No stranger to fans of Chicagoland hip-hop or to the indie underground DIY aesthetic, cap D a/k/a Capital D has been steadily striving since the late 1990’s to put out quality rap music. His membership in groupand solo releases. If his respect among what often gets labelled the “true heads” were equal to mainstream exposure, cap D would be as well known as fellow Chicagoans like Common and Twista.
The truth of course is that he’s anything BUT as well known as the mainstream hip-hop successes coming out of the Windy City. That’s not entirely a bad thing given cap D’s obscurity comes from artistic integrity, refusing to pollute his All Natural sound with chemical fillers and create a pop soda sound that’s all fizz and no real flavor. After over a decade of recording, releasing, producing, promoting and representing underground Chicago hip-hop he’s still standing strong on 2010’s “PolyMath,” which is a statement itself in an industry where intelligence and integrity aren’t as valued as being a vapid lyricist propped up by the hottest beatsmith. Surviving in that environment for so long while staying true to your vision is remarkable, especially given the economic pressures we all deal with on the day to day. cap D explains just how he pulled it off on the Proh Mic produced “Who, What, Why, Where, When, How”:
“WHEN? Right now and forever gon’ be
Never no non-threat and don’t bet against D
At last like that I’m fin’ to let it come from me
Dumb forgettable competitors flee
WHY? Why? Why the fuck not?
This is hip-hop ock, I do not drop pop”
Highly underutilized producer No I.D. also laces a beat for D on “Crush”:
“I’m just a modern day legendary literary luminary
Feel this hip-hop pulsing through your pulmonary
Cap rap click clack for your coronary
culminating in a check for the commentary
My contemporaries, are just temporary
Crushing customers is customary”
cap D is also not afraid to provide his own beats for the rhymes on tracks like “Champion Anthem” and “Chicago Five-O,” but generally relies on a little help from his friends to get by. This pays strong dividends on !LLMiND laced joints like the guitar rock influenced “King of the Mountain” with Brother Ali and the soulful strings and singing of “Life Is a Hustle” featuring Tragedy Khadafi – so fresh I want an instrumental of it just to try mixing with other accapellas. Hell the beat is so good it even makes the Group Home samples in the chorus sound fresh. His deft touch can also be heard on the pop rock backdrop of “Respect” and the appropriately minimalist and sinister “Watch Your Step.” This collaboration produces quality tracks and both artists should seriously consider releasing an entire EP or LP together.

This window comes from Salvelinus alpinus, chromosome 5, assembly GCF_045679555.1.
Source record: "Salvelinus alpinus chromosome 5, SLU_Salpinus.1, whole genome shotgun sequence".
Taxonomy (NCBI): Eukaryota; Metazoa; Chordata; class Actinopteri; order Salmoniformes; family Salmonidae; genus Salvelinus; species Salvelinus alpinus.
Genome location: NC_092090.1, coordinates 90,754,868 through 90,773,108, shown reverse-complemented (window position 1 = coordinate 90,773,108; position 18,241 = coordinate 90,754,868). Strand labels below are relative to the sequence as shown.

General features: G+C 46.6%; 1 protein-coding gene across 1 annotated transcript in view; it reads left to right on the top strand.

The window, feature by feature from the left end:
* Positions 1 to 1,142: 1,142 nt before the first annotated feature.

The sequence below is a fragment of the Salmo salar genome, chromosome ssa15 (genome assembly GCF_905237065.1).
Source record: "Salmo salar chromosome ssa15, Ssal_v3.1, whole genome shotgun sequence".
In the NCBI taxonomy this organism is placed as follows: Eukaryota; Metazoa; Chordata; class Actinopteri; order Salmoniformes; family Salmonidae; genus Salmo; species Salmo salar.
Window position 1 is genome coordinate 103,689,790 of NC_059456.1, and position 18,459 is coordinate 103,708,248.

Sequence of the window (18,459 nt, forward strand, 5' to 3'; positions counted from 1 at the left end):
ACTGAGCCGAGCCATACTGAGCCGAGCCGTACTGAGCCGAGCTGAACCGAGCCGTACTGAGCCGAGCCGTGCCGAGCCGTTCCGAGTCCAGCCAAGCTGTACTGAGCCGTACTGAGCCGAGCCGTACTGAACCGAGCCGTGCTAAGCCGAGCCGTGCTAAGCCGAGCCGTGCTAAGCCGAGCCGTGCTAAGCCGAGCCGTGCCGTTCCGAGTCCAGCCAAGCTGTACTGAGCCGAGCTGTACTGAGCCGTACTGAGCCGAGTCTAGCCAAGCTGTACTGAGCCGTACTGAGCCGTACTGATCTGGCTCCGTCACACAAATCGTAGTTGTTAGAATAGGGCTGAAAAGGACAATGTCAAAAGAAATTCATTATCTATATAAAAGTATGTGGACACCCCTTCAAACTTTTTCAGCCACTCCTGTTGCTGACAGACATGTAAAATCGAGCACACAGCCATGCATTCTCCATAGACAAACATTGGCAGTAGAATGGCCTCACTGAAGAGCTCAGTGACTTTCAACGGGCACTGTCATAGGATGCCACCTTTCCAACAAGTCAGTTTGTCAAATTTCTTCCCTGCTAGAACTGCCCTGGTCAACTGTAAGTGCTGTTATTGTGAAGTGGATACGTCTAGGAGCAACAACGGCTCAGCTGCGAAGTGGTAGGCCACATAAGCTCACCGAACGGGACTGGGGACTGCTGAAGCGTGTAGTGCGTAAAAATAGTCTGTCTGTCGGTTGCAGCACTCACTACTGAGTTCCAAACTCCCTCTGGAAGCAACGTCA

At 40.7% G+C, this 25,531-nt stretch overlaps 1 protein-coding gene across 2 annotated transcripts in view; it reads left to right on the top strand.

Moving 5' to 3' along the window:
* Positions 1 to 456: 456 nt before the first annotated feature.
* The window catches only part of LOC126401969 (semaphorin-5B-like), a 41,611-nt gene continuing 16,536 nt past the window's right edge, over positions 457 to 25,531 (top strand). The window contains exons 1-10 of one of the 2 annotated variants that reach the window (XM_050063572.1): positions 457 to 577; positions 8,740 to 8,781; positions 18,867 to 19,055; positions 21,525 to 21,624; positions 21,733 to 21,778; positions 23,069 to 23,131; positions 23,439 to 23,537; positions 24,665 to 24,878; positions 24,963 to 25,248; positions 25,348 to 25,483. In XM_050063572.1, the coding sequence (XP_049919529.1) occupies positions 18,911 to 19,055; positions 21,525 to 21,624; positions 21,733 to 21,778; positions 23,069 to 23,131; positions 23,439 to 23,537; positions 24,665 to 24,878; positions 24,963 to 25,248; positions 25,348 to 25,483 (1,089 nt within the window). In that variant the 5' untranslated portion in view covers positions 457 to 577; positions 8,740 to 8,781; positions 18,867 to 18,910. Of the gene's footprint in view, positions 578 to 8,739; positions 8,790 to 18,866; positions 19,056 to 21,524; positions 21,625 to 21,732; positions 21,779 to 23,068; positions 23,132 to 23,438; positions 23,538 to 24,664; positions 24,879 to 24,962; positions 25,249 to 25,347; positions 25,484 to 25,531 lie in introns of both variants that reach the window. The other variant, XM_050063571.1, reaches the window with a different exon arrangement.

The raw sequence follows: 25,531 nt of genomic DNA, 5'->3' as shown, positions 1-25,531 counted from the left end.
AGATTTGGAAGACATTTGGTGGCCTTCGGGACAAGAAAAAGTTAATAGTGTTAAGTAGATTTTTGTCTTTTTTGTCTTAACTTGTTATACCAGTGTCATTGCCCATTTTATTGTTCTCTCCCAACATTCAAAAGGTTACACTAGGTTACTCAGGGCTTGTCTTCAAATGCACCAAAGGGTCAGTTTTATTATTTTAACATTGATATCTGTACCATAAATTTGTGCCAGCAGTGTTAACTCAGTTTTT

On the whole there really aren’t any tracks to object to on “PolyMath.” cap D never spits anything irritatingly bad or ridiculously simplistic, and the beats from Battletek to Yuani (the latter shows serious promise lacing “All I Want”) serve him nicely. Other writers for RR have noted in the past that cap D gets by at a certain level of niceness and that he never seems to progress to being on some next level shit. There’s an element of truth in that statement, as I must confess I don’t walk around on the daily quoting from cap D even though I’ve listened to countless All Natural related albums and projects over the years. He’s definitely good, but for some reason, his natural and effortless delivery is almost exactly that – he’s good without even trying. It’s the same symptom that afflicts similar underground artists like Takbir from Styles of Beyond (who D can be an uncanny soundalike for) who pen good shit, deliver it with great breath control, yet don’t have thatGOTCHA vocal tone or ridiculous punchline that sticks with you and/or makes you hit rewind. It’s both a compliment and a knock to say cap D is so good he sometimes don’t seem to be trying, which may be the other reason he’s still an underground rap hero. Even if he doesn’t get to that next level, the level he’s on right now is good enough that you should still fuck with “PolyMath.”